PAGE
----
Best Angus bull under 2 years old,
E. G. Morton; Best Hereford cow,
Gwynn Truitt;- Best Hereford heifer
under 2 years, Will Pugh; best of ary
breed or sex, Gwynn Truitt; best yoke
oren, Truby Crouse.
Department B—Sheep
Best Hampshire ram, C. G. Collins;
best Shropshire ewe, Helen Maines;
best ram lamb of any breed, C. G.
Collins; best ewe lamb of any breed,
Eugene Shepherd; grand champion,
C. G. Collins.
Department C—Hogs
Best Poland China sow, Dwayne
Irwin; best boar any breed, C. E.E
Jones; grand champion hog, Dwayne
Irwin.
Department D—Horses-Mules
Best team of horses, Steve Lan
dreth; best team of mules, J. B. Os
borne; best horse colt, C. E. Jones;
best mule colt, Grover Reeves; best
draft horse, V. B. Landreth; best sad
dle horse, Vance Choate.
Department E—Poultry
Best cock, Roy Cox; best hen, Roy
Cox; best cockerel, Roy Cox; best
pullet, Van Miller; best pen, Van Mil
ler; best pen young birds Van Miller;
best bird in show, Van Miller.
Department F—Field Crops
Best ten ears white com, Claude
Sexton; best 10 ears yellow corn, Her
bert Estep; best 3 stalks of corn any
variety, Luther Joines; best display
smal grain, C. E. Woody; best peck
Irish potatoes, R. E. Hawthorne; best
pumpkin, Mattie Lee Doughton; best
display vegetables, Mrs. H. G.Greene;
best display legumes, Charlie Shep
herd; best colection farm products,
C. E. Woody; best display lespedeza,
R. C. Hawthorne; best stalk Burley
tobacco, S. C. Landreth; best hand
Burley tobacco, R. E. Hawthorne.
Best gallon red kidney beans,
Bessie Landreth; best gallon birdeye
beans, Leroy Schumate.
Department G—Fruits-vegetables
Best plate Virginia Beauty Apples,
Ernest Edwards; best plate limber
twigs, Roy Crouse; best plate Ben
Davis, R. E. Hawthorne; best plate
Fallowaters, C. E. Woody; best plate
delicious, Mrs. R. E. Richardson; best
plate Yok Imperial, Amos Wagoner;
best plate black Ben Davis, C. E.
Woody; best plate pears, Lee Black;
best tray of fruit any kind, Mrs. R.E.
Richardson; best display garden pro
ducts, Mrs. T. T. Crouse.
Department H—Culinary
Best loaf bread Mrs. B. O. Choate;
best angel food cake, Mrs. C. A.
Reeves; best plate tea cakes, Mrs. P.
L. Choate; best colection home-made
candy, Mary Emmie Osborne; best
display home cooking, Mrs. S. M
Mitchell; best plate rolls, Mrs. B. O.
Choate; best fruit pie, Mrs. B. O.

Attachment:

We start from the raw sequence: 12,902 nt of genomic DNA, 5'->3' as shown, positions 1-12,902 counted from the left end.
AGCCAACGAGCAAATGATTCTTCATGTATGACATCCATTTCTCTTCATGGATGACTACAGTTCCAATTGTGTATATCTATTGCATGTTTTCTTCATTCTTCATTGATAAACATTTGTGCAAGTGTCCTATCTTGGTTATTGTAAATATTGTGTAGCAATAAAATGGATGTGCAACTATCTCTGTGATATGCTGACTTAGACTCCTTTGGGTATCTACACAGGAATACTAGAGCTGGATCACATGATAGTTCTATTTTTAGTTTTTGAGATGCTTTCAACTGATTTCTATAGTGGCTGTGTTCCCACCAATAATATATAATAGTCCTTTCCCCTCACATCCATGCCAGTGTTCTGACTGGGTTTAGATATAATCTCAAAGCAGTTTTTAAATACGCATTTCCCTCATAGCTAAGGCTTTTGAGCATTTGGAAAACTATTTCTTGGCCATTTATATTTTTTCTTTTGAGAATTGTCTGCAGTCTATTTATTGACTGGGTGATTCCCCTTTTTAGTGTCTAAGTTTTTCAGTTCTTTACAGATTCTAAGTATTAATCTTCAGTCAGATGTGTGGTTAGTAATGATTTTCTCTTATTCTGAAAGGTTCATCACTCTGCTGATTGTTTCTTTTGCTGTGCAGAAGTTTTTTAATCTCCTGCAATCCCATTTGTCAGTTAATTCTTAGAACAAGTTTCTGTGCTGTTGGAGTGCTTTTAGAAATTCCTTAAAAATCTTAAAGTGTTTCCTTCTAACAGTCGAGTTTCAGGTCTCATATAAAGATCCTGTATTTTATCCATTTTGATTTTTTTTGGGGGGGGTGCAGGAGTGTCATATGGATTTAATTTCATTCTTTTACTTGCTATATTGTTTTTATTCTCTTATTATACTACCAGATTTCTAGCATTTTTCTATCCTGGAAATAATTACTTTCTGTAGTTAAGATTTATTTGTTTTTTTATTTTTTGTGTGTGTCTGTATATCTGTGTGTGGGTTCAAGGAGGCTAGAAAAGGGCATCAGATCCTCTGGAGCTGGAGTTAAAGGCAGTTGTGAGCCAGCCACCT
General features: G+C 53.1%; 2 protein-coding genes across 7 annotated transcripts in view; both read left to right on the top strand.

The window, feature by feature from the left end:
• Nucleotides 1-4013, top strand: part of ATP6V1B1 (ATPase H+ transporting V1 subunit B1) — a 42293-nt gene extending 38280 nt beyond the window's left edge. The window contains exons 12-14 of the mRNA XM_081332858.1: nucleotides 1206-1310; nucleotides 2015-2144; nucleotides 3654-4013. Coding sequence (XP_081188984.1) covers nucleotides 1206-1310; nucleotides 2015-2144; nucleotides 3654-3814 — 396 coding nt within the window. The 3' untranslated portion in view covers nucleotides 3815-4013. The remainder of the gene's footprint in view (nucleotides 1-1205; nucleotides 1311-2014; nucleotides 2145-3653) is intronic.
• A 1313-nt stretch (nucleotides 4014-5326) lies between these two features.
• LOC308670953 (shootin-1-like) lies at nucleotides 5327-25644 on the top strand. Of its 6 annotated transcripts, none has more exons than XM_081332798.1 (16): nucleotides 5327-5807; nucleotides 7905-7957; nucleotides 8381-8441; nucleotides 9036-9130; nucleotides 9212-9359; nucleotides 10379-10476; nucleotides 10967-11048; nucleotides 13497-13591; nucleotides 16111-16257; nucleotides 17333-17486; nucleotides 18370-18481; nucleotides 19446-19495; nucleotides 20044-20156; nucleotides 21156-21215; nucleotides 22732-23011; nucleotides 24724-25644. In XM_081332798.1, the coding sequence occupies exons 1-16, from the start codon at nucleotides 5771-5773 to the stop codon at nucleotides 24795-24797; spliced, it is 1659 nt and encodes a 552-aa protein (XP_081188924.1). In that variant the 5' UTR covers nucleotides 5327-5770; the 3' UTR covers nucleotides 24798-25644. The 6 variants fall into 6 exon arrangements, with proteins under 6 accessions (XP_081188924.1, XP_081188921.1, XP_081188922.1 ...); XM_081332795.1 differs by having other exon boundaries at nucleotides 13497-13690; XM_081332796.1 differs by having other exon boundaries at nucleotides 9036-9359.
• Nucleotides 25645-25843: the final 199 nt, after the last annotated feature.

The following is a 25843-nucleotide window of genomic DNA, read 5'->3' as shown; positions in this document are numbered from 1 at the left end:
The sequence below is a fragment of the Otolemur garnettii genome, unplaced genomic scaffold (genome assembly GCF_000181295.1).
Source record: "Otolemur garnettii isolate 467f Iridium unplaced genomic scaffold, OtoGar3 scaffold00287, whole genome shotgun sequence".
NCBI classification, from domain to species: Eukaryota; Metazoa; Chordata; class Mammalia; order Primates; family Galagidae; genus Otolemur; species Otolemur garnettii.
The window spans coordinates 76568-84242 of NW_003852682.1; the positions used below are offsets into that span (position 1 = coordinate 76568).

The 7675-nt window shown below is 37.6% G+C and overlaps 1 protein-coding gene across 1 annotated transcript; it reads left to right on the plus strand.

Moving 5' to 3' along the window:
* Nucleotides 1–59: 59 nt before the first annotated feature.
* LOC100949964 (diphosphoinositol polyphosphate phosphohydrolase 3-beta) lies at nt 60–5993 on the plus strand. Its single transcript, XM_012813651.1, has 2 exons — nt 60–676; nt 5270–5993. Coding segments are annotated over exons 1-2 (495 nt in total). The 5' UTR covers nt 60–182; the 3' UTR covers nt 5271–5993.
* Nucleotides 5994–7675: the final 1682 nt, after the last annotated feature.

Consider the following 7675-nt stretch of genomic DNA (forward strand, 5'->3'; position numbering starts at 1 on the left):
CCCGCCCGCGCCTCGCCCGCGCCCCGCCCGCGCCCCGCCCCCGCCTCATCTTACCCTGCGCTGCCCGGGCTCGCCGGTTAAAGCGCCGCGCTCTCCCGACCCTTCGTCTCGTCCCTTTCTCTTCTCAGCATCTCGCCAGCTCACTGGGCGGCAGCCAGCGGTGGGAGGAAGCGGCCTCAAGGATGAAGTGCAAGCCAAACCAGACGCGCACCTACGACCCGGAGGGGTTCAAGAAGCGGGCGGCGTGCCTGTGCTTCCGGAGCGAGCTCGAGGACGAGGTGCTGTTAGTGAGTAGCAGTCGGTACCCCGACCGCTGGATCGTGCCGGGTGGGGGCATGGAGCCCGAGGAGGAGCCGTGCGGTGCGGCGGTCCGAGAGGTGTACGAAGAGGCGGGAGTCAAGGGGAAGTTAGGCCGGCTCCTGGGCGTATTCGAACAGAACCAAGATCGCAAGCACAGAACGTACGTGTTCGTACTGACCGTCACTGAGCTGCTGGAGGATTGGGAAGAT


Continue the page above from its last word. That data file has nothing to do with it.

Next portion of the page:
Choate; best custard pie, Mrs. Rex
Mitchell; best fruit cake, Mrs. P.L.
Choate; best butter cake, Mrs. B. O.
Choate.
Department I—Canned Goods
Peaches, Mrs. C. G. Collins; cher
ries, Mrs. Wiley McMillan; K tries,
Mrs. T. J. Carson; apple", Mrs. Ed
win Hale; pears, Mrs. Blanche Nor
man; string beans, Mrs. Gwyn Truitt;
tomatoes, Mrs. R. L. Doughton; corn,
Mrs. C. G. Collins; peas, Mrs. T. G.
25 ENTRANTS IN
BABY SHOW HERE
There were twenty-five entrants in
the baby show this year, six than
were entered last year. Many of the
entrants were over size and over wei
i g'ht. The judges tried to get the child
that was average in weight and the
most normal in every respect physi
| cally. The judges agreed that the
| group was a fine bunch of healthy
I babies. Below are given the entrants
and prize winners: Betty Jean Fender
1st. $6.00, Virginia Billings,2nd. $4.00,
Fred Roup, Fern Hope Shepherd,
Lois Evans, Reba Brown, Ralph Gen
try, Jr., Jimmy Landreth, Bertie Os
borne, Clyde Sexton, Jo Ann Phipps,
Doris Billings, Mary Lee Irwin, Ella
Mae Hedge, Charles Thomas Higgins,
James Thomas Moxley, Robert Tolli
ver, Sam Higgins, Joe Clint McMillan
Harlan Edwards, Vena Miles, Wanda
Tolliver, Tommie Andrews, Farrel
Crouse, Delano Choate.
Little Irene Fender Has
Narow Escape In Accident
Last Wednesday afternoon about
five o’clock Irene Fender, age 8, nar
rowly escaped death when she was
run over by a lumber truck driven by
Price Lowe. The truck was proceed
ing east through the business block
when the little girl dashed across the
street to meet her sister and ran im
mediately in front of the truck, which
knocked her down and ran over her
left leg. Tfie driver of the truck,
which was moving slowly, stopped
and J. B. Doughton picked up the
girl and carried her to the office of
Dr. Thompson, where Drs. P. L. and
B. O. Choate dressed the wounds. It
was found that no bones were broken,
but she sustained bruises on the leg,
arms, shoulders, and hips. She was
confined to bed till Friday afternoon.
Monday morning she returned to
school.
The driver of the truck was exon
erated of any blame in the accident.
Carson; best display canned goods,
Mrs. Edwin Hale; preserves any kind,
Mrs. C. C. Choate; jellies, Miss Zella
Hash; pickles and relish of any kind,
Mrs. Emery Edwards.
Department J—Arts-Flowers
Best collection paintings, Mildred
Shores; best oil painting, Mrs. T. R.
Burgiss; best water color painting,
Mary Emmie Osborne; best pastel
painting, Mildred Shores; best pot
tern, Mrs. P. L. Choate; best pot flow
ers, Zella Hash; best vase flowers,
Mrs. R. L. Dough ton; best basket
flowers, Mrs. C. A. Reeves; best dis
play home-grown flowers, Marry Em
mie Osborne; best home-made basket.
Mrs. M. T. Edwards.
Department K—Fancy Work
Best child’s dress, Mrs. Edwin Hale;
best ladies’ house dress, Mrs. Edwin
Hale; best home-made hat, Mrs. J.
M. Doughton; best embroidery, Miss
Ruby Warden; best crochet, Zella
Hash and Mrs. M. L. Richardson;
best tatting, Nora M. Wagoner; best